Banks and developers have held a series of meetings to address the growing risk of property buyers defaulting on deals after paying deposits. As an indicator of the dimensions of the threat, Marwan bin Ghalita, the chief executive of the Real Estate Regulatory Authority (RERA), told The National late last year that some developers had reported up to 40 per cent of buyers falling behind on their payments. However, no defaults have been registered.
"All defaults are handled by the Land Department. They did not register any defaults yet and by law they have to give investors 30 days before they do so," Mr Ghalita said yesterday. Ian Albert, the regional director of the property consultancy Colliers International, said his firm was helping banks assess risk and changes in loan-to-value ratios on their property portfolios. "We are talking to banks about potential defaults. At the moment a lot of banks are having internal meetings looking at that possibility of defaults," he said. "They are looking at all their options for these situations."
Analysts say another effect of rising default levels will be that developers are left short of cash. Defaults on payments on property will leave developers with liabilities of up to US$25 billion (Dh91.82bn) over the next two years, said Saud Masud, a property and construction analyst at UBS. Industry officials said there was some uncertainty surrounding the issue of liability in case of defaults. "So far this issue has been handled case by case," said Adel Lootah, who heads the Dubai Property Society.
Under interpretations issued late last year by RERA of existing regulations, buyers who default are liable for 30 per cent of the full purchase price. At the same time, developers are required to link payment schedules to construction. According to UBS estimates, about a quarter of the residential property sold in Dubai was bought with mortgages, bringing the total in outstanding mortgages to about Dh110bn at the end of last year. The value of the overall residential property market is estimated at Dh500bn.
"When you have a market of this size, then a default of $25bn is not that much," said Mr Lootah. "We are going through a downturn, but the strong developers will survive it." Property prices across the Emirates have fallen by about 25 per cent in the past quarter after speculative money was pulled out of the country following the Lehman Brothers collapse, and local lending has practically ceased as banks hoard cash and restrict lending.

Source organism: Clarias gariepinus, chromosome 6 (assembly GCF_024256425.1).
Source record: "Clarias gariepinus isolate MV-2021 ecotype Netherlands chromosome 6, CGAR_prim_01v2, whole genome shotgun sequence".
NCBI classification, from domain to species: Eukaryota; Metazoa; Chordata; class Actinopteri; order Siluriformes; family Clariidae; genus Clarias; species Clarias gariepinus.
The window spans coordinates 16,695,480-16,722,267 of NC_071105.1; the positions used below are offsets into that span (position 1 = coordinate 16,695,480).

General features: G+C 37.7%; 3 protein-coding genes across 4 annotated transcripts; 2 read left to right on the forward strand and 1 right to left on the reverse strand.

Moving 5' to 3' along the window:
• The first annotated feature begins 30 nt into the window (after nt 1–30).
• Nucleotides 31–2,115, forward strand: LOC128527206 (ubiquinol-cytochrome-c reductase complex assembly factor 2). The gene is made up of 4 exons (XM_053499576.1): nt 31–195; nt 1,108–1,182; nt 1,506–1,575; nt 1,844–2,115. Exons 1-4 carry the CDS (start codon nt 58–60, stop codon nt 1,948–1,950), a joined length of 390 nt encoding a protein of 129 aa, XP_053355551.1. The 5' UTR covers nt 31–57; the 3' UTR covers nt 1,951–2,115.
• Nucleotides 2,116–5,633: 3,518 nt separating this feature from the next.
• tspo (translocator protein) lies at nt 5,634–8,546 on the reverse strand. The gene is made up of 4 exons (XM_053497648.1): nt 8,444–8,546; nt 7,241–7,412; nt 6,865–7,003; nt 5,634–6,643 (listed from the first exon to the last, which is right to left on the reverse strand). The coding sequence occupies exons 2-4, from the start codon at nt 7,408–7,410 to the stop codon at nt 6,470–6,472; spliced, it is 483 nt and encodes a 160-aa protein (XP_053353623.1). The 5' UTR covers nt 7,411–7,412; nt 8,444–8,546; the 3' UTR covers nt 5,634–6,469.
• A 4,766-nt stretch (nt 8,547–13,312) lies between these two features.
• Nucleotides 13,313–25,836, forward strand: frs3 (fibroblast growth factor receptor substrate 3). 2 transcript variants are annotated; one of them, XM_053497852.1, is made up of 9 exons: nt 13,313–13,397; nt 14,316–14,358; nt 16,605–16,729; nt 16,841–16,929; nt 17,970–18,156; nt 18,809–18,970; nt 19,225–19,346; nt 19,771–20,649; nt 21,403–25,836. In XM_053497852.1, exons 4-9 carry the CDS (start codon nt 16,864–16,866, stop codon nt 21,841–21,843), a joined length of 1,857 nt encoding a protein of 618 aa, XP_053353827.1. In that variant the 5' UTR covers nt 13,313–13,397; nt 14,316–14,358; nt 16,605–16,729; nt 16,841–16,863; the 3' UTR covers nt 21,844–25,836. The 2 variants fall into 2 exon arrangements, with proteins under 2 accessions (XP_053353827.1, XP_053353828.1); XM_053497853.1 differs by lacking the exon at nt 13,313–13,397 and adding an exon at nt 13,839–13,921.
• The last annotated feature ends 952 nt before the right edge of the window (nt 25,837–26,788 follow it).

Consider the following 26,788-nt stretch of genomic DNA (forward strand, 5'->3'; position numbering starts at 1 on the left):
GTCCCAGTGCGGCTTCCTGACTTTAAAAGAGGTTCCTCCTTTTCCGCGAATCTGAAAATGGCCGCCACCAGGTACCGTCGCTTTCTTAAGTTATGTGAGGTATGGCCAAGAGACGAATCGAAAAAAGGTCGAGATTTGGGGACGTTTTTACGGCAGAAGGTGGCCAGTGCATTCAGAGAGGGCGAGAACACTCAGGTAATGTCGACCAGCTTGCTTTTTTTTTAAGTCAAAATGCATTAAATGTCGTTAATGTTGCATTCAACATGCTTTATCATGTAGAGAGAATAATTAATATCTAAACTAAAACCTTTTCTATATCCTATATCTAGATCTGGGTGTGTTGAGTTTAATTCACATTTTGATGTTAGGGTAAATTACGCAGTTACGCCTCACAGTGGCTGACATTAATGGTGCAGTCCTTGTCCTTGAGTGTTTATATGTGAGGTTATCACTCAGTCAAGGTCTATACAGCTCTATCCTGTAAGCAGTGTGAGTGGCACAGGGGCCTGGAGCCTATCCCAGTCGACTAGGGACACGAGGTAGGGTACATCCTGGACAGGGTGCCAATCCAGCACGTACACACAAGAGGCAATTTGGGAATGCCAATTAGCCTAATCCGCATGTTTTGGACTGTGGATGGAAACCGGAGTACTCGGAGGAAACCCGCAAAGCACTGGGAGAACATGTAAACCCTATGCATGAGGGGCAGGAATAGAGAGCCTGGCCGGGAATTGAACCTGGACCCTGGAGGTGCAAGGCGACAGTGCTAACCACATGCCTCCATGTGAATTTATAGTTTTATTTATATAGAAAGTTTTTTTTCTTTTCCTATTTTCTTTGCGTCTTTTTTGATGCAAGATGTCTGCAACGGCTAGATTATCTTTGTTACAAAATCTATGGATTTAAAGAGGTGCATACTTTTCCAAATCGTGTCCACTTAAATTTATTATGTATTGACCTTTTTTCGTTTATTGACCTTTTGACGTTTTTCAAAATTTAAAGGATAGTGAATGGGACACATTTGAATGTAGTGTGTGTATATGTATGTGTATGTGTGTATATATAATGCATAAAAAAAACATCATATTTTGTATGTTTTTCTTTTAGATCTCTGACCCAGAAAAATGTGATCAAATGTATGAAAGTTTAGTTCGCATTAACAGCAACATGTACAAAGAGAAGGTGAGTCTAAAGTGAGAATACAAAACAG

"We will see more voluntary and involuntary defaults in 2009, it will basically be the year where the effects are the greatest," said Roy Cherry, a property analyst at Shuaa Capital. Mr Masud estimates that only about 40 per cent of the 140,000 units scheduled for delivery this year and next year will be completed. In addition, he estimates that 30 per cent of Dubai's residential properties may be vacant by the end of next year as the population falls and oversupply increases.
Asked about possible defaults, Mr Masud said: "I think that situation can only snowball. Initially, high prices locked people out of the market. Now they are facing falling [property] prices." Another problem is individuals who cannot find a mortgage. "I have lots of calls from individuals and a pattern is emerging," said Mathew Hooton, the head of real estate at Ashurst, a law firm. "They have signed contracts and now they cannot get the mortgages."
Typically, these clients signed a memorandum of agreement with the developer at Cityscape or other trade fairs, where the developer promised them a mortgage with a particular bank, which is now no longer available. "Many people who bought off plan in 2008, especially at the peak in the second half, today find themselves in a negative equity situation. With the prevailing uncertainty around the economy and increasing job insecurity, many may be inclined not to pay any more," said Mr Cherry.